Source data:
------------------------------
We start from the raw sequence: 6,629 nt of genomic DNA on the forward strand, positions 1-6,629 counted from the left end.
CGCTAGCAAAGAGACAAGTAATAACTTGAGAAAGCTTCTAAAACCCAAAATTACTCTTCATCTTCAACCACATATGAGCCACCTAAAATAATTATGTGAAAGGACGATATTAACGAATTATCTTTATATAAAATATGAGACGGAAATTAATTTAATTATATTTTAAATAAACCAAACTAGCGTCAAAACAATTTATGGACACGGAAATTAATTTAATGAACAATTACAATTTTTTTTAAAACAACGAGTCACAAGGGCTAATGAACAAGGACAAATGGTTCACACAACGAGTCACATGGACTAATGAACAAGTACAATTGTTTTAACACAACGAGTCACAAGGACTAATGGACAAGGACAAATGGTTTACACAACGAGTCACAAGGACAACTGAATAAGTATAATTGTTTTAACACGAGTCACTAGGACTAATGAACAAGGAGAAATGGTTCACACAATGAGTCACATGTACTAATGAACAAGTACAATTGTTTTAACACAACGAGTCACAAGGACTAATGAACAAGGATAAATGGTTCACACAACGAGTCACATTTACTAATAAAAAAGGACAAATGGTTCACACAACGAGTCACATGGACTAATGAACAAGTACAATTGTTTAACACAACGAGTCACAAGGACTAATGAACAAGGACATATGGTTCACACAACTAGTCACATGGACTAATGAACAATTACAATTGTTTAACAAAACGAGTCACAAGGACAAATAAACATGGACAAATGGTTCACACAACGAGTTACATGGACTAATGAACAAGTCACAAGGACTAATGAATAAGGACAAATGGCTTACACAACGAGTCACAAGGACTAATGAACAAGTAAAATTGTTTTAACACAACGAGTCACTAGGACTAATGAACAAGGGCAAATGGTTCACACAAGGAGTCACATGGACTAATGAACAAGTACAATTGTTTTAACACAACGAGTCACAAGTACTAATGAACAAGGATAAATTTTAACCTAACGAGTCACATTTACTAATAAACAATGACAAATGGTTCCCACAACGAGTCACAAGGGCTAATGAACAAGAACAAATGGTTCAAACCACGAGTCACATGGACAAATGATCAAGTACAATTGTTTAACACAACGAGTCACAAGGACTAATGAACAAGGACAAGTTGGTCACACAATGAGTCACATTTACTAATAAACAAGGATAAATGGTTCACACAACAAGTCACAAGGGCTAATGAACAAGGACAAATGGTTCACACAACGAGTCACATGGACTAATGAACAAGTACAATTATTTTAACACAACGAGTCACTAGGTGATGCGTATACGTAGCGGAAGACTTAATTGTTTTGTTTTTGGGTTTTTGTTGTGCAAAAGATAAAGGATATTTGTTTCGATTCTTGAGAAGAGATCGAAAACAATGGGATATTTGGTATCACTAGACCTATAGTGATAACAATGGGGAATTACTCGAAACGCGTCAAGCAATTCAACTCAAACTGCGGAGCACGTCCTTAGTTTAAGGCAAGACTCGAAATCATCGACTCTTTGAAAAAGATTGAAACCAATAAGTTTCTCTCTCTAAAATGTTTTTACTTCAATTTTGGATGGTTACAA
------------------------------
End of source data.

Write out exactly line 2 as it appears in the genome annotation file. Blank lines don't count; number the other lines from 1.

CGCTAGCAAAGAGACAAGTAATAACTTGAGAAAGCTTCTAAAACCCAAAATTACTCTTCATCTTCAACCACATATGAGCCACCTAAAATAATTATGTGAAAGGACGATATTAACGAATTATCTTTATATAAAATATGAGACGGAAATTAATTTAATTATATTTTAAATAAACCAAACTAGCGTCAAAACAATTTATGGACACGGAAATTAATTTAATGAACAATTACAATTTTTTTTAAAACAACGAGTCACAAGGGCTAATGAACAAGGACAAATGGTTCACACAACGAGTCACATGGACTAATGAACAAGTACAATTGTTTTAACACAACGAGTCACAAGGACTAATGGACAAGGACAAATGGTTTACACAACGAGTCACAAGGACAACTGAATAAGTATAATTGTTTTAACACGAGTCACTAGGACTAATGAACAAGGAGAAATGGTTCACACAATGAGTCACATGTACTAATGAACAAGTACAATTGTTTTAACACAACGAGTCACAAGGACTAATGAACAAGGATAAATGGTTCACACAACGAGTCACATTTACTAATAAAAAAGGACAAATGGTTCACACAACGAGTCACATGGACTAATGAACAAGTACAATTGTTTAACACAACGAGTCACAAGGACTAATGAACAAGGACATATGGTTCACACAACTAGTCACATGGACTAATGAACAATTACAATTGTTTAACAAAACGAGTCACAAGGACAAATAAACATGGACAAATGGTTCACACAACGAGTTACATGGACTAATGAACAAGTCACAAGGACTAATGAATAAGGACAAATGGCTTACACAACGAGTCACAAGGACTAATGAACAAGTAAAATTGTTTTAACACAACGAGTCACTAGGACTAATGAACAAGGGCAAATGGTTCACACAAGGAGTCACATGGACTAATGAACAAGTACAATTGTTTTAACACAACGAGTCACAAGTACTAATGAACAAGGATAAATTTTAACCTAACGAGTCACATTTACTAATAAACAATGACAAATGGTTCCCACAACGAGTCACAAGGGCTAATGAACAAGAACAAATGGTTCAAACCACGAGTCACATGGACAAATGATCAAGTACAATTGTTTAACACAACGAGTCACAAGGACTAATGAACAAGGACAAGTTGGTCACACAATGAGTCACATTTACTAATAAACAAGGATAAATGGTTCACACAACAAGTCACAAGGGCTAATGAACAAGGACAAATGGTTCACACAACGAGTCACATGGACTAATGAACAAGTACAATTATTTTAACACAACGAGTCACTAGGTGATGCGTATACGTAGCGGAAGACTTAATTGTTTTGTTTTTGGGTTTTTGTTGTGCAAAAGATAAAGGATATTTGTTTCGATTCTTGAGAAGAGATCGAAAACAATGGGATATTTGGTATCACTAGACCTATAGTGATAACAATGGGGAATTACTCGAAACGCGTCAAGCAATTCAACTCAAACTGCGGAGCACGTCCTTAGTTTAAGGCAAGACTCGAAATCATCGACTCTTTGAAAAAGATTGAAACCAATAAGTTTCTCTCTCTAAAATGTTTTTACTTCAATTTTGGATGGTTACAA